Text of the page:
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Pet of the Week: Noble

  • By Sarah Fay Campbell
  • |
  • May. 11, 2021 - 4:55 PM

Pet of the Week: Noble

The Newnan Times-Herald

Noble is a 4-year-old female brindle Staffordshire mix who has been at the Coweta Animal Services shelter since Nov. 19.

Noble was picked up as a stray from Ray Street, and weighs about 73 pounds.

She is a sweet and playful dog with a good personality, said shelter workers.

Noble is heartworm positive. Typically, the Newnan Coweta Humane Society is able to help adopters of heartworm positive dogs by covering almost all of the cost of heartworm treatment.

However, the society is no longer receiving the grant and other funding that made that program possible, and has had to put it on hold, said Katie Whittington, Dog Team director.

Whittington said the program was very popular, and they hope to bring it back in the next few months.

While expensive injections, followed by weeks of confinement, is the traditional treatment for heartworms, it's not the only option. The "slow kill" method uses Advantage Multi, a flea preventive that can also kill circulating heartworms. Depending on how severe a heartworm case is, the treatment can take six months to two years, said Whittington. It's less expensive than the traditional method, is not as physically hard on the dog, and doesn’t come with the requirement for crate rest. The slow kill method is often used for older dogs who may have a hard time with the injections, she said.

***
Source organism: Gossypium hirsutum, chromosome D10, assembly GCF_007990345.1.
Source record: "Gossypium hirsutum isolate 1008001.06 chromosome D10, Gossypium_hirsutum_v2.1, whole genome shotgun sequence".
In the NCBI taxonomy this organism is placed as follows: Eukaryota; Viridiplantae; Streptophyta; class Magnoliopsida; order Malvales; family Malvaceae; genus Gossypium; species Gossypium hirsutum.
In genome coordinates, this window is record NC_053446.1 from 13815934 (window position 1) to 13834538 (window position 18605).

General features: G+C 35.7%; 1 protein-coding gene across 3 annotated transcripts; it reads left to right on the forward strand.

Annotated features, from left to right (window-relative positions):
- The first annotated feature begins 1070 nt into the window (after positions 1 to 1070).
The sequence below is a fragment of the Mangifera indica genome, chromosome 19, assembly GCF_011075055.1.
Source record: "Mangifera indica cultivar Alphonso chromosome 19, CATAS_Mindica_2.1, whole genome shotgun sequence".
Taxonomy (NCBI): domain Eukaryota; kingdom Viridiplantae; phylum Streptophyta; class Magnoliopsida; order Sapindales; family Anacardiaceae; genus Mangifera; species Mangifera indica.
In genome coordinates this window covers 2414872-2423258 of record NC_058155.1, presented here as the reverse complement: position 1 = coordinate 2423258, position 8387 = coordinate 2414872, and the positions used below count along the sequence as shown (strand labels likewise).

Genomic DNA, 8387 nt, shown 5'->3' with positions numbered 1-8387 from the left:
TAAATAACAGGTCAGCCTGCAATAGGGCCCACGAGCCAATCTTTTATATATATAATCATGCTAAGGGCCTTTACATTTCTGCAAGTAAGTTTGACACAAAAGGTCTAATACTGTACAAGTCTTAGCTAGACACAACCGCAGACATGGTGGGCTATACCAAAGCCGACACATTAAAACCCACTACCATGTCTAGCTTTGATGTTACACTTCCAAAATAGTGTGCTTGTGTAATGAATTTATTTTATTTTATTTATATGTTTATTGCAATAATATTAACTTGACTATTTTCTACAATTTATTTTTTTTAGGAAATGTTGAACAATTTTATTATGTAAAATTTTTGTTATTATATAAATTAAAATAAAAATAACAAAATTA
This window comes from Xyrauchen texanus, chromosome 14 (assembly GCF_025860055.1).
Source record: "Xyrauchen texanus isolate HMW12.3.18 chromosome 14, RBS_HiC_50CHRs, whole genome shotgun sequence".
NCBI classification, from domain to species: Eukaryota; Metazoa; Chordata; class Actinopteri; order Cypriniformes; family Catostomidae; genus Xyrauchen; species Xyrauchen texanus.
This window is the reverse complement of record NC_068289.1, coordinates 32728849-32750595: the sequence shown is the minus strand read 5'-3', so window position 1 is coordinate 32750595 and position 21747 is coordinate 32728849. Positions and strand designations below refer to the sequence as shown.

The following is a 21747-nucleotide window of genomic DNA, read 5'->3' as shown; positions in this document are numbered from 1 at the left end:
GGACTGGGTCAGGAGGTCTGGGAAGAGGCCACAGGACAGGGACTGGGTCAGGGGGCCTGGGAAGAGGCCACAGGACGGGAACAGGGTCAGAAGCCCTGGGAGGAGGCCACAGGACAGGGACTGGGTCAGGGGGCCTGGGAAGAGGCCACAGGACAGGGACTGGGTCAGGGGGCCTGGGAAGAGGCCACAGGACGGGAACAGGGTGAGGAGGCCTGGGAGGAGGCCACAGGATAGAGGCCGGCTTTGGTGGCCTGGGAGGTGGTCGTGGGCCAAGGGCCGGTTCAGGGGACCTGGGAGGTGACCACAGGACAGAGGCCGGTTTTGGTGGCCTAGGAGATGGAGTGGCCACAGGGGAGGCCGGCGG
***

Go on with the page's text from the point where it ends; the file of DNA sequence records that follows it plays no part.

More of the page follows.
Whittington said that, as the program comes back on line, they hope to switch to the slow kill method, and have animals already start on the Advantage Multi at the shelter, and the adopters can continue the treatment. "It's a lot cheaper and we could do a lot more dogs that way," she said.


Appointments no longer needed at animal shelter

The Coweta County Animal Services Shelter has significantly reduced its COVID-19 precautions, and appointments are no longer necessary for those wishing to come and look at animals up for adoption.

All visitors must still wear masks, have temperatures taken and sign an attestation that they don’t have any symptoms of COVID-19.

For the first time since the pandemic began, those under 18 will be allowed into the shelter, and there is no limit on the size of a family group coming to look at pets for adoption.

Animals up for adoption can be viewed on

Before going to their new homes, adopted pets are spayed or neutered, and receive a microchip and their first round of vaccinations.

For more information call 770-254-3735.